You've said that all of your work starts with the characters' voices, and I'd have to agree with that—so does mine.  So how do you find the voices? How do you sustain them? Do you ever have a false voice come to you?

I really can’t begin any piece of writing without a deep connection to a voice. If I have to struggle with the voice, to get it right, I simply accept that this is not my story to tell, that this is not a character to whom I can do justice. With Edgar and Lucy, I felt from the start that I knew both of them in my body, in my breath. The music of their voices—though very different from each other—came naturally to me, and I spoke every word aloud, for years, as I was writing the novel.  Where such voices come from is one of the mysteries of the writing process, and one that I tend not to question. 

How does being a poet and playwright influence your novels, or are they entirely separate entities?

Certainly, writing from voice and character is an extension of my work in the theater. When I write, I actively take on the characters—perform them, really.  It’s a very physical process.  Ideally, I want to feel that whatever I’m writing is happening right now.

I guess one could say that the medium of theater is fate, while the medium of fiction is memory. I try to bring into my fiction some of the danger of theater, to create narratives that, even as they describe the past, are somehow infused with a present-tense theatricality that raises the stakes of the emotional transactions.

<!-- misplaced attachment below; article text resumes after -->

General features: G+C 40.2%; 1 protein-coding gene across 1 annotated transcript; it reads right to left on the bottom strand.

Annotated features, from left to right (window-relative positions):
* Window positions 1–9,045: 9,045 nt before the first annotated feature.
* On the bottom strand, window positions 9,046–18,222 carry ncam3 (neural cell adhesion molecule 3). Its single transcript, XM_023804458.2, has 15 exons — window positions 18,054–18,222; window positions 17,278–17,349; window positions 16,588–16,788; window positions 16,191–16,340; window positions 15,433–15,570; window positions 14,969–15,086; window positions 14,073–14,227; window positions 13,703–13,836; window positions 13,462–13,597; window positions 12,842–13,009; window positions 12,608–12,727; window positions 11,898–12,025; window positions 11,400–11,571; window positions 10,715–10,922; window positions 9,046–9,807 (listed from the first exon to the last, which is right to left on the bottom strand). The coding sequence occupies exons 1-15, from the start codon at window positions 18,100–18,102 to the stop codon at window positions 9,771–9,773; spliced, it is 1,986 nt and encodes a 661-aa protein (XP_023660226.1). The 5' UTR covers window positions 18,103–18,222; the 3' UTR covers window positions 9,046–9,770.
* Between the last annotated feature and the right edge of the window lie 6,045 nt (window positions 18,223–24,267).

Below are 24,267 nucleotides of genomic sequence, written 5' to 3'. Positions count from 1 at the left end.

One of the things that I love about writing novels is the freedom to let the story unfold over a greater length of time. In a play, the magic circle drawn around the characters has to be much tighter. When crafting a play, I invariably find that I write more scenes than I can actually use. In a play, too much extra material, too many diversions, can be fatal, especially if these things impede the sense of inevitability, the sense that we are witnessing characters caught in the wheels of fate. And while a novel’s power can be reduced by excess baggage, as well (and, in writing mine, I do think I apply my playwright’s habit of precision), the form is clearly a roomier one—one that allows the characters to have a few more detours of thought and situation. And, having fallen so deeply in love with Edgar and Lucy and Florence, I thoroughly enjoyed being able to give them a more generous life.

What's obsessing you now and why?

Short stories. I feel like it was only around five years ago that I began to understand how to write a successful short story.  They’re surprisingly difficult.  But I love the form, and am working on a collection.  Because of their brevity (compared to a novel), there’s something particularly moving to me about the short story form.  You get only so much time with the situation and with the characters.  With a novel, there’s a feeling of living a life with the characters—and that can be a lovely thing.  With a story, you’re having a fling, an affair—and it’s an opportunity for a different, sometimes wilder, kind of passion.

What question didn't I ask that I should have?

Maybe: Why are there children, Victor, in most of your works?  To which, I’d say: Good question, Caroline!

I don’t set out to write books with children in them—but children keep showing up.  And I’m glad they do.  I find it liberating to write in the voice of a child, from the perspective of someone who is still learning the world and interpreting its complexities for the first time.  It enables me to address my own fears and anxieties and confusions in a very open way.  I don’t have to pretend to have all the answers.